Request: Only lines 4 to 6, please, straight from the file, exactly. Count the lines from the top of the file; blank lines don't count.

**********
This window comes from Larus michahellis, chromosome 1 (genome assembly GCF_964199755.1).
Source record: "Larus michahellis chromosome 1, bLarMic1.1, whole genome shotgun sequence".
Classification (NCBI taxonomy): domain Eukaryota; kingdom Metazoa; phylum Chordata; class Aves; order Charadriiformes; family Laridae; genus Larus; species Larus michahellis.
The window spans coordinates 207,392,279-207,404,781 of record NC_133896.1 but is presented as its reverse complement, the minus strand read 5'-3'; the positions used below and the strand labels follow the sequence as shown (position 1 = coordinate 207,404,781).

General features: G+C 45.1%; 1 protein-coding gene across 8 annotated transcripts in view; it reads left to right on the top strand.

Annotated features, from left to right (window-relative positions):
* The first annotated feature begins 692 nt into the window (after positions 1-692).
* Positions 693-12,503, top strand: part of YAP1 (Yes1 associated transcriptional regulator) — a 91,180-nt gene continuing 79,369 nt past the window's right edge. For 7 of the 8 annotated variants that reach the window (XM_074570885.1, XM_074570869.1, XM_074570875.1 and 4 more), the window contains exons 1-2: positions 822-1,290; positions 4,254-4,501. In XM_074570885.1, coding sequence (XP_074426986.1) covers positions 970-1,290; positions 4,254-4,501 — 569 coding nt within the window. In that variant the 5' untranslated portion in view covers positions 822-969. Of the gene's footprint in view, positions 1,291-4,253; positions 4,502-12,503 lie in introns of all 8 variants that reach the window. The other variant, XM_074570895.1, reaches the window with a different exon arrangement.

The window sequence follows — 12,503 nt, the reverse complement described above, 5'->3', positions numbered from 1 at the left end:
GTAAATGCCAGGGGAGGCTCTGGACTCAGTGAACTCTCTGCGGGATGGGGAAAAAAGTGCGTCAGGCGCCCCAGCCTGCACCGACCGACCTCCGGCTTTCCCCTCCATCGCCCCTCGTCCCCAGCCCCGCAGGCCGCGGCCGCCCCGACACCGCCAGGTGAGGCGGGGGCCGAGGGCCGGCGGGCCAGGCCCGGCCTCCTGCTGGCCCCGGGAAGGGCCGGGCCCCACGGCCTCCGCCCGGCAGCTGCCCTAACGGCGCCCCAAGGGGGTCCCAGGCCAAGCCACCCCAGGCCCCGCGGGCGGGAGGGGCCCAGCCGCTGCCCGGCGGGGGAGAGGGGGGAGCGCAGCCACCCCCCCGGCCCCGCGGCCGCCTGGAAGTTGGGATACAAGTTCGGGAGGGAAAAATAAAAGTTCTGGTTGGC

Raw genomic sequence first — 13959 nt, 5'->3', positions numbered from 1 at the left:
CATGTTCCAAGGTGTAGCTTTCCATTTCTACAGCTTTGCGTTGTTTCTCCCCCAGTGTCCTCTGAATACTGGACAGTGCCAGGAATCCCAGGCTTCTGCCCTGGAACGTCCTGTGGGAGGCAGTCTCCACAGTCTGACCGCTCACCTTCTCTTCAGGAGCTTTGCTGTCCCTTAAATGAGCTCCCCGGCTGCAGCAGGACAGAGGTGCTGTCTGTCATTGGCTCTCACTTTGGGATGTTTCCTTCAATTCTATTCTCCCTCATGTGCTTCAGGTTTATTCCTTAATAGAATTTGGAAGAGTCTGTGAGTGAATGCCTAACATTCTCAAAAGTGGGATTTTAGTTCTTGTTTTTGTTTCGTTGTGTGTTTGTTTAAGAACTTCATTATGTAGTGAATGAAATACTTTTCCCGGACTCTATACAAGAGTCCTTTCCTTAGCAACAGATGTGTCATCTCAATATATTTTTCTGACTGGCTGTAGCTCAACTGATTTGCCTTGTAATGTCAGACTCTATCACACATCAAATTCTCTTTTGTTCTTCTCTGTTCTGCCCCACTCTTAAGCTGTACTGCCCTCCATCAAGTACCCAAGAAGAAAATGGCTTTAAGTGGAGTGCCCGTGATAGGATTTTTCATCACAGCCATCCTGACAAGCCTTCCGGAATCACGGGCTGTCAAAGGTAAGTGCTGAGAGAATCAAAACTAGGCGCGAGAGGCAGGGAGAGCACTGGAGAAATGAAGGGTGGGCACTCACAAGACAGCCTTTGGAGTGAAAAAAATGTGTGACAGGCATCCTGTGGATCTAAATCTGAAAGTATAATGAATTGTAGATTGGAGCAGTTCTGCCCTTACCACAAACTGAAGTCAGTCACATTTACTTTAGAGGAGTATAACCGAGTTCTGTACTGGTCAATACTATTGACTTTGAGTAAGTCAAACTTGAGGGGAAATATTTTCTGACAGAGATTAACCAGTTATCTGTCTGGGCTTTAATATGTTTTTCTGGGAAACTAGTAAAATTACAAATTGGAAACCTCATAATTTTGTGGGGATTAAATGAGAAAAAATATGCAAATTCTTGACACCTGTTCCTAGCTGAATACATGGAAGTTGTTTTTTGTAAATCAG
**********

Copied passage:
The window spans coordinates 207,392,279-207,404,781 of record NC_133896.1 but is presented as its reverse complement, the minus strand read 5'-3'; the positions used below and the strand labels follow the sequence as shown (position 1 = coordinate 207,404,781).

General features: G+C 45.1%; 1 protein-coding gene across 8 annotated transcripts in view; it reads left to right on the top strand.

Annotated features, from left to right (window-relative positions):